Hot chips

Column for Ethical Consumer Magazine Sep-Oct 2008

Shaun Fensom explains why computers use more and more power

Since the first microcomputers became available in the 1970s they have been getting faster and more powerful at an astonishing rate. From an environmental point of view this has two important consequences. Firstly, obsolescence: computers are frequently discarded after just 2 or 3 years, generating an ever increasing quantity of hazardous waste (I shall return to this issue in a future column). Secondly, energy: more powerful computers use more electricity.

The founder of Intel, Gordon Moore, suggested in 1965 that the number of transistors that could be fitted on a silicon chip would double every year. In 1975 he changed his mind and said it would double every two years – still a remarkable notion. Remarkable also in that he turned out to be right – people nowadays refer to “Moore’s Law”. The world’s first microprocessor, the Intel 4004 launched in 1971, contained 2,300 transistors; now 37 years later the Quad Core Intel Xeon has 1,328 million – corresponding very neatly to a doubling every two years.

But while engineers have been squeezing more and more components into a smaller space, there has also been a race to increase speeds. Here a similar “law” applies with speeds of the central processor doubling every 1.8 years. Higher speeds mean more functionality and ease-of-use. The shift to easy-to-use “point-and-click” interfaces in particular has required much faster processors.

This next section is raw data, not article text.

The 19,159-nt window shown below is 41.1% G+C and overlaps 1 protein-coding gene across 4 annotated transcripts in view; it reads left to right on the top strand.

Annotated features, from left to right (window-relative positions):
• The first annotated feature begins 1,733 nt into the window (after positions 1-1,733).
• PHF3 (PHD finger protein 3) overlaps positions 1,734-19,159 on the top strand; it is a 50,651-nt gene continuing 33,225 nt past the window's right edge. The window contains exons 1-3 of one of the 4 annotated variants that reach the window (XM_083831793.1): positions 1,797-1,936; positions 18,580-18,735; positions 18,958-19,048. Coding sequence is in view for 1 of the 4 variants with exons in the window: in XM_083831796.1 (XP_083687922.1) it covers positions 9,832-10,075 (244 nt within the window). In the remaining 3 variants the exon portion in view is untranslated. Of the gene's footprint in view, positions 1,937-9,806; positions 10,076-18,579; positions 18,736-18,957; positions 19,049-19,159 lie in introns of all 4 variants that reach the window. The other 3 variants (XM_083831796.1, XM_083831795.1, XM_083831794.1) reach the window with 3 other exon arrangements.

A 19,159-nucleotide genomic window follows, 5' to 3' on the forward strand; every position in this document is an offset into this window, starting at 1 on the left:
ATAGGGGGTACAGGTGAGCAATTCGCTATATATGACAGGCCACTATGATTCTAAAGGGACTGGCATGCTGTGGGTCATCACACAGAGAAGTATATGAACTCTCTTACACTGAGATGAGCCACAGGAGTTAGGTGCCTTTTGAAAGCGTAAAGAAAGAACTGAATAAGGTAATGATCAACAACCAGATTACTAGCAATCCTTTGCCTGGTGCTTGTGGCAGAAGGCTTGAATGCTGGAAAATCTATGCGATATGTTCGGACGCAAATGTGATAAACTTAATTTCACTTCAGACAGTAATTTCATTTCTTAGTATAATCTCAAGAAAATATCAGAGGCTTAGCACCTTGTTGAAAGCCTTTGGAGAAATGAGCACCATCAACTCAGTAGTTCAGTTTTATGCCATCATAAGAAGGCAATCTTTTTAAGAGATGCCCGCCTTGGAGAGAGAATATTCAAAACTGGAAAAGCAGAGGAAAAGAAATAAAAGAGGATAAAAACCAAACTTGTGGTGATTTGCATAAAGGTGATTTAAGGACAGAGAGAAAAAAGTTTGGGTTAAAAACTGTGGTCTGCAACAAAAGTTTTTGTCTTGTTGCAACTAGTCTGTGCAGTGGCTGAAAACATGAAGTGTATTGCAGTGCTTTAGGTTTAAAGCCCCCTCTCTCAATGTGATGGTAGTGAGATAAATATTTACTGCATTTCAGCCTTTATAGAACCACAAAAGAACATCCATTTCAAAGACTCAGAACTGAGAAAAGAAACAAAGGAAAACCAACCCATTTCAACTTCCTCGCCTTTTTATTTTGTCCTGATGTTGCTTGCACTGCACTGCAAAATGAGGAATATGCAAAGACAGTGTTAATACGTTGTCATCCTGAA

Speeds have been increased by shrinking the size of the components on the chip (so that the signals have less far to go), but also by increasing the operating voltage and “clock speed”. Double the voltage and you quadruple the power consumption, power that ultimately becomes heat. So computers have been using more and more power, and the processors have been getting hotter and hotter. The very first personal computers could be left to cool themselves. By the 1980’s they had fans to circulate air round the components. Now desktop PCs have massive fans that blast air directly at the processor itself. The problem takes on nightmare proportions once you start squeezing hundreds of computers in a data centre.

Now there are signs of change. Intel has abandoned its strategy of squeezing more and more instructions per second out of a single processor in favour of using Moore’s Law to put more processors on a chip to share the work, with “dual” and increasingly “quad” processor chips now commonplace. This still increases power consumption, but not so quickly. It also opens the route to new “ultra low voltage” chips that run cooler and slower, while maintaining overall performance.

A typical desktop PC (excluding the monitor) will consume more than 100 watts while busy and can average more than 70 watts. Now new manufacturers like Very PC in Sheffield are offering high-spec desktop PCs that average under 30 watts. And if all you need is basic computer functions CherryPal have announced a machine that consumes just 2 watts – although you still need to add the monitor. Green IT is beginning to come of age.